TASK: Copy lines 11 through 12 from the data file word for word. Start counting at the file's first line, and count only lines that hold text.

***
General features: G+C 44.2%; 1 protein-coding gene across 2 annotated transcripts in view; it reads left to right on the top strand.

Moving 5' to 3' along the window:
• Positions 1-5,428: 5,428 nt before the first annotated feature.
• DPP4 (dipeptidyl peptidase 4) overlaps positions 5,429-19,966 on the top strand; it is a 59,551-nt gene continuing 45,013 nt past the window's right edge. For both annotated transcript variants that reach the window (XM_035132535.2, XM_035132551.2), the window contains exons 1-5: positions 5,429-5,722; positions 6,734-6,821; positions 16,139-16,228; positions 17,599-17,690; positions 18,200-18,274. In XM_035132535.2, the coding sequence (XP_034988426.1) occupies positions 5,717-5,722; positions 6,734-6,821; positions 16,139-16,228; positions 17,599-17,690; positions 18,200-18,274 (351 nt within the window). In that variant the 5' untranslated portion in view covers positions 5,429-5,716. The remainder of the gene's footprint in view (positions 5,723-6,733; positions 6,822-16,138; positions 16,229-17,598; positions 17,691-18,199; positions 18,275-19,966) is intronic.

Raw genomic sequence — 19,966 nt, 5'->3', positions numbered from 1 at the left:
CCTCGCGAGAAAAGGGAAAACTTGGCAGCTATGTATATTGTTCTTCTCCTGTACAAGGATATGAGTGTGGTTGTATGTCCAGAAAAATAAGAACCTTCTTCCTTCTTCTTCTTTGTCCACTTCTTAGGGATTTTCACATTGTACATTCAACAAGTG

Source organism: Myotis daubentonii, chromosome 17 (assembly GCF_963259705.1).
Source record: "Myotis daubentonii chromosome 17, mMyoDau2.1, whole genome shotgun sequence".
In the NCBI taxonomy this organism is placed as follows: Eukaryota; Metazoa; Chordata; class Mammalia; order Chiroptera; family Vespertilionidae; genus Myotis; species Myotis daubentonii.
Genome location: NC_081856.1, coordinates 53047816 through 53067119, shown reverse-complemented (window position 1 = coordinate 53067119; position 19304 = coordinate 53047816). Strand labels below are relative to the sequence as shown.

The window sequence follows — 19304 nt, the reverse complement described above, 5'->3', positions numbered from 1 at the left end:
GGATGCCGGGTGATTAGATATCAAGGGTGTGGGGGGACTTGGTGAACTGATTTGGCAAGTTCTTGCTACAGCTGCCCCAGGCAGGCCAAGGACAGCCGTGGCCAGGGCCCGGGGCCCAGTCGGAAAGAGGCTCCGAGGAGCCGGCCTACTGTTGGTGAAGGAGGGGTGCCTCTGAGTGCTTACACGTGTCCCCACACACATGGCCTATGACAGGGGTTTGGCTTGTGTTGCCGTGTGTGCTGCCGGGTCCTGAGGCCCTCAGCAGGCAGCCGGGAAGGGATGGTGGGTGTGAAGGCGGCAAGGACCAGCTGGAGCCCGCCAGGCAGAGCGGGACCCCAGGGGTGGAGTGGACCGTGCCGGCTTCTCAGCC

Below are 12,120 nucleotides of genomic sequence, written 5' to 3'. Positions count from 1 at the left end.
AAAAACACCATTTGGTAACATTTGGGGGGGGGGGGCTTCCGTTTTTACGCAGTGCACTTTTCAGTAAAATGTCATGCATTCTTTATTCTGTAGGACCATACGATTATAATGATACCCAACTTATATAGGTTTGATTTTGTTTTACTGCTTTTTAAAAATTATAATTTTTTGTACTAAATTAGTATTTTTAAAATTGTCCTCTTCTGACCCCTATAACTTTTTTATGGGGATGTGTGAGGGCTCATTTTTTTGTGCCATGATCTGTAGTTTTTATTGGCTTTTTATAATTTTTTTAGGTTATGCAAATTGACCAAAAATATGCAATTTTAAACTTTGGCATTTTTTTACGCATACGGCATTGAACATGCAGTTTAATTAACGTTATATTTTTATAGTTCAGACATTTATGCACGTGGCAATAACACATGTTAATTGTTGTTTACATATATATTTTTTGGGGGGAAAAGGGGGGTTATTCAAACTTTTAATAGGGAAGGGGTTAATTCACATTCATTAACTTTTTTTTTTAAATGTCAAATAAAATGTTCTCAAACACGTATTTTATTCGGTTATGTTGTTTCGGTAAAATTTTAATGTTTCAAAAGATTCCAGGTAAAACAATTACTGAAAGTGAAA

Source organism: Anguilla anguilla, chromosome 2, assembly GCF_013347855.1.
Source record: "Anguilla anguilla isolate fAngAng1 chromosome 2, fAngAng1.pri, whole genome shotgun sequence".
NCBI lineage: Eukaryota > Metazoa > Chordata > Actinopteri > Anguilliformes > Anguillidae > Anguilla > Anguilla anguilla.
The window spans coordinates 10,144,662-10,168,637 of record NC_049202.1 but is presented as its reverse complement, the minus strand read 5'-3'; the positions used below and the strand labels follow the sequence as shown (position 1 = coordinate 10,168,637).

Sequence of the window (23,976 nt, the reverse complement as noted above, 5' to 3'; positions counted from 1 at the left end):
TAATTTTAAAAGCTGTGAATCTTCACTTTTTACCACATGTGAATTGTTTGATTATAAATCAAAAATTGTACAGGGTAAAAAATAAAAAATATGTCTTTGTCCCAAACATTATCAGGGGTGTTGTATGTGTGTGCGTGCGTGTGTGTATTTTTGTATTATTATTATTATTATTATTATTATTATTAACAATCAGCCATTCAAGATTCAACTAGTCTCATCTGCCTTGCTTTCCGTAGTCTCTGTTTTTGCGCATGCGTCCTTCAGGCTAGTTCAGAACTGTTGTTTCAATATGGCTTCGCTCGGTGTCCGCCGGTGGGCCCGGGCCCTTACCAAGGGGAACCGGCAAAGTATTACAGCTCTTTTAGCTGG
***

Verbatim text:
The window sequence follows — 19304 nt, the reverse complement described above, 5'->3', positions numbered from 1 at the left end:
GGATGCCGGGTGATTAGATATCAAGGGTGTGGGGGGACTTGGTGAACTGATTTGGCAAGTTCTTGCTACAGCTGCCCCAGGCAGGCCAAGGACAGCCGTGGCCAGGGCCCGGGGCCCAGTCGGAAAGAGGCTCCGAGGAGCCGGCCTACTGTTGGTGAAGGAGGGGTGCCTCTGAGTGCTTACACGTGTCCCCACACACATGGCCTATGACAGGGGTTTGGCTTGTGTTGCCGTGTGTGCTGCCGGGTCCTGAGGCCCTCAGCAGGCAGCCGGGAAGGGATGGTGGGTGTGAAGGCGGCAAGGACCAGCTGGAGCCCGCCAGGCAGAGCGGGACCCCAGGGGTGGAGTGGACCGTGCCGGCTTCTCAGCC